Today, I was reading from my daily devotional book by Philip Yancey, Grace Notes. You know, sometimes I think the only reason I keep posting devotions is that otherwise I might not read them myself or not take the time to reflect on them. It’s a nice excuse. Anyway, today’s passage, taken from Yancey’s book, Reaching for the Invisible God, was particularly interesting. I’ve quoted it below:
I must exercise faith simply to believe that God exists, a basic requirement for any relationship [“but Philip,” I say, “I can see my wife everyday, talk to her, touch her.” “Yes,” he says, “but how do you know, really know, that she loves you?” I guess I don’t – I believe based on her actions. It isn’t quite the same, but he’s right that every “I love you” is a tiny leap of faith that that love runs both ways. Anyway, sorry to interrupt –Ben.]. And yet when I wish to explore how faith works, I usually sneak in by the back door of doubt, for I best learn about my own need for faith during its absence. God’s invisibility guarantees I will experience times of doubt.
Everyone dangles on a pendulum that swings from belief to unbelief, back to belief, and ends–where? Some never find faith.
I feel kinship with those who find it impossible to believe or find it impossible to keep on believing in the face of apparent betrayal. I have been in a similar place at times, and I marvel that God bestowed on me an unexpected gift of faith. Examining my own periods of faithlessness, I see in them all manner of unbelief. Sometimes I shy away for lack of evidence, sometimes I slink away in hurt or disillusionment, and sometimes I turn aside in willful disobedience. Something, though, keeps drawing me back to God. What? I ask myself.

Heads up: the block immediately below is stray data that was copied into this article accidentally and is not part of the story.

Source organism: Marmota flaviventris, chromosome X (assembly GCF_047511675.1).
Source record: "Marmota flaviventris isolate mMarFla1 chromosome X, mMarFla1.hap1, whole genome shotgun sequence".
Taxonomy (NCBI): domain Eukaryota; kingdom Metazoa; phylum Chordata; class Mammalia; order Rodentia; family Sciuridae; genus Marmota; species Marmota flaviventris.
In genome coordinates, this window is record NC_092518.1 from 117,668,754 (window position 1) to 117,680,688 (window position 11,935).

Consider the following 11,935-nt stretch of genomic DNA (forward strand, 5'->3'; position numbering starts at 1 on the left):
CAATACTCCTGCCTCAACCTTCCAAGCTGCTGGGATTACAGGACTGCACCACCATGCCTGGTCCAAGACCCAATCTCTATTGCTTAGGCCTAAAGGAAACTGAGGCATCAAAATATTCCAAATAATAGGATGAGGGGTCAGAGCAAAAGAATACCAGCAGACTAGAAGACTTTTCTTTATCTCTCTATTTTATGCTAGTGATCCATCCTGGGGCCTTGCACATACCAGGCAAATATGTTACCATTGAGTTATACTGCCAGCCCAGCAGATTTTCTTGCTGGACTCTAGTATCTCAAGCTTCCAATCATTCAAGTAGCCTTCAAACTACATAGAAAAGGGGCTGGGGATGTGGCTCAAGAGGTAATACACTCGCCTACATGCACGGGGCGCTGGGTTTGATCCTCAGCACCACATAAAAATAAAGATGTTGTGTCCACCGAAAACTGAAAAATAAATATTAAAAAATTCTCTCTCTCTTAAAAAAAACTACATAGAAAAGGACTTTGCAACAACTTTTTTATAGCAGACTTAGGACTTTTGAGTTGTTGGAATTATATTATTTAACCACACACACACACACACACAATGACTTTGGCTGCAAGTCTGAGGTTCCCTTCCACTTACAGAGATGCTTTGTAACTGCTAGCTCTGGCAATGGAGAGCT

“This is a hard teaching. Who can accept it?” said Jesus’ disciples in words that resonate in every doubter. Jesus’ listeners found themselves simultaneously attracted and repelled, like a compass needle brought close to a magnet. As his words sank in, one by one the crowd of onlookers and followers slouched away, leaving only the twelve. “You do not want to leave too, do you?” Jesus asked them in a tone somewhere between plaintiveness and resignation. As usual, Simon Peter spoke up: “Lord, to whom shall we go?”
That, for me, is the bottom-line answer to why I stick around. To my shame, I admit that one of the strongest reasons I stay in the fold is the lack of good alternatives, many of which I have tried. Lord, to whom shall I go? The only thing more difficult than having a relationship with an invisible God is having no such relationship.
I try to imagine what I would be like without my faith. It isn’t really that hard, actually. I wouldn’t be a terrible person. I had good parents that left me reasonably well-adjusted. But without that belief in a God of Love that both frees me and chains me, I’d be selfish, even more than I am now. I’d be less self-reflective, even more inclined to rationalize my faults. I’d give in to the temptations of ambition (and the self-loathing that that brings). I’d be smaller. Instead of being a part, however small, in the Great Universal Story, I’d be the star of the Ben Show. But the Ben Show has an audience of 1. With any kind of perspective – it’s a sad show to watch. I think that what Yancey says here is right – To whom shall I go? I am a happier and a better person when I place my faith in God and not in myself. And that (mostly, not always) is all the evidence I need.